DECISION 2012: Ursula Rozum

Biographical information

Ursula Rozum is a Syracuse native, the daughter of Polish immigrants who were exiled due to their work with the anti-Communist Solidarity trade union. She holds a BA Political Science and Latin American Literature from McGill University. In recent years, she has worked with Citizen Action of NY, the Working Families Party and the Green Party. Currently, she works on staff at the Syracuse Peace Council. She has been active locally working on issues of peace, immigrant rights, Latin America Solidarity and in the movement to ban hydrofracking in New York.

What are the major issues facing the 24th district?

Unemployment, Poverty, Economic Stagnation: We need a public jobs program that guarantees the right to a living-wage job and restores economic prosperity by restoring consumer demand.

Climate Emergency: We need an Apollo-style Climate Action Plan to put people to work building clean energy systems.

Fracking: We need a federal ban on fracking like France and Bulgaria have enacted.

Fiscal Crisis: We need to cut military spending and restore Eisenhower-era progressive tax rates on the top 10% income brackets so that the federal government can meet its obligations, including no cuts to Social Security, Medicare, and Medicaid and revenue sharing with states and cities in fiscal distress.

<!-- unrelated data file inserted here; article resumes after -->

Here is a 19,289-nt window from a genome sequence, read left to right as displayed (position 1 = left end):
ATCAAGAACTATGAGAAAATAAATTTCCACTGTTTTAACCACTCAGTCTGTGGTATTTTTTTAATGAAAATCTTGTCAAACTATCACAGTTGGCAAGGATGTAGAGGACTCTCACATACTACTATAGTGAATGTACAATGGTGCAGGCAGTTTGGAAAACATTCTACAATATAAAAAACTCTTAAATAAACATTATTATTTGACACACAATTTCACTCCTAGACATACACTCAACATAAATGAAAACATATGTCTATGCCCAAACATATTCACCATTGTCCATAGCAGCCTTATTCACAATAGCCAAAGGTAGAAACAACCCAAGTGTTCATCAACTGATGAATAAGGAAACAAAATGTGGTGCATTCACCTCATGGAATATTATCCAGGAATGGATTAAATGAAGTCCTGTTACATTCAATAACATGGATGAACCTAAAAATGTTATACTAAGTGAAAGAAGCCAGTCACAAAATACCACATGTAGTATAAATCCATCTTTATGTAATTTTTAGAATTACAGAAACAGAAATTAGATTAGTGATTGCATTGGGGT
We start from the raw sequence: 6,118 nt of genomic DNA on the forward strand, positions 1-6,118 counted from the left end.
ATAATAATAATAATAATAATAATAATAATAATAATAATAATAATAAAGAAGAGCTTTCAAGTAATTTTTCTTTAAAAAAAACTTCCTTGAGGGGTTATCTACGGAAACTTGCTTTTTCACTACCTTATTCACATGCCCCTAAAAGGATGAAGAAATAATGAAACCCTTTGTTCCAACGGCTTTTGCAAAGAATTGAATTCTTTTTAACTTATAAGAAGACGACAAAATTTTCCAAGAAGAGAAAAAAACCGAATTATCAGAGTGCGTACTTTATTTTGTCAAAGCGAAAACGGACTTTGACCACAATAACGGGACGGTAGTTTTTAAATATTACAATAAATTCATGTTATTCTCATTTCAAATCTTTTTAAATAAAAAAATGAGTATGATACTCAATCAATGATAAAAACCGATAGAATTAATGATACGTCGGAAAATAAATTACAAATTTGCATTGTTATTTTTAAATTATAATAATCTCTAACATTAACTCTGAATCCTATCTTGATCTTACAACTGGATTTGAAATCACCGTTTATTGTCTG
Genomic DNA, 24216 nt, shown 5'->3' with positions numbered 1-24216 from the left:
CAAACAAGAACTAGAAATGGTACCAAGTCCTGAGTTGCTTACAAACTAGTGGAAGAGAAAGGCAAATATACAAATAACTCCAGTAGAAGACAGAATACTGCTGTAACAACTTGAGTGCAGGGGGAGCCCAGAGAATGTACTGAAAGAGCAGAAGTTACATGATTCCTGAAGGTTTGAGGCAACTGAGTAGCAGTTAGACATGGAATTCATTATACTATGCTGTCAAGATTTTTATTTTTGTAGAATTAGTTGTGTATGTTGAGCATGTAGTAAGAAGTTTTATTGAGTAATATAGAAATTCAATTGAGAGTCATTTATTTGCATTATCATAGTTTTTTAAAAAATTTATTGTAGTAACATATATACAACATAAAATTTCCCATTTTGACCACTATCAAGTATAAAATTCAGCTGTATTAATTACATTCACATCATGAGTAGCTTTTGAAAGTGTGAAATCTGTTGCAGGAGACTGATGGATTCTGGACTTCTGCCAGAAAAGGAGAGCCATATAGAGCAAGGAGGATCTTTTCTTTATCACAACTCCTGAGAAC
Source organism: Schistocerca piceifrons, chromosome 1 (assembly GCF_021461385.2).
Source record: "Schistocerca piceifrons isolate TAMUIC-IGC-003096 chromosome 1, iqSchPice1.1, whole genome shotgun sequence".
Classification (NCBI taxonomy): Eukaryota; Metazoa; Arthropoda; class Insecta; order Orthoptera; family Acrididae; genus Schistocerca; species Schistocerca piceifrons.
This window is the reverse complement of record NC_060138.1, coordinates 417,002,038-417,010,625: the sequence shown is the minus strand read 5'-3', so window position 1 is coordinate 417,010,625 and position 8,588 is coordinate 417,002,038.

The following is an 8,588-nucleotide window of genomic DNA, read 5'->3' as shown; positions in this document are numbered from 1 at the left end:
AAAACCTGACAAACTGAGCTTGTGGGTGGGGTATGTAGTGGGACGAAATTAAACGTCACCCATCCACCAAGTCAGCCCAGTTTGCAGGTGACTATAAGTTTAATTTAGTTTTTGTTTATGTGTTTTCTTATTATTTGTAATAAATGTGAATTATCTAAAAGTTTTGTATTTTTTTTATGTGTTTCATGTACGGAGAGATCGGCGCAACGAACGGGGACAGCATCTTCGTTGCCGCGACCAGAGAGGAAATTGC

Public Education Crisis: We need to replace high-stakes testing used to financially punish poorly-funded, poorly-testing schools with a return to need-based federal education funding to help property-poor, poorly-testing schools to improve. We need to forgive student debt and make public higher education tuition-free.

How will you create jobs?

I will support a permanent public jobs program for the unemployed, specifically HR 870, “The 21st Century Humphrey-Hawkins Full Employment and Training Act” introduced by Rep. John Conyers of Detroit. Private jobs are good, but public jobs are necessary for full employment. We need federally-funded, locally-planned projects in public works and public services like the New Deal's Works Progress Administration (WPA) did to put 12 million unemployed people to work during the Great Depression. Now we are dragging though the Great Recession and need a Green New Deal to put over 25 million un- and under-employed people back to work in a Climate Action Plan building clean energy, mass transit, and green building retrofits, as well as revitalizing public services, from schools and community health clinics to child care, parks, arts, recreation, and youth and senior programs.

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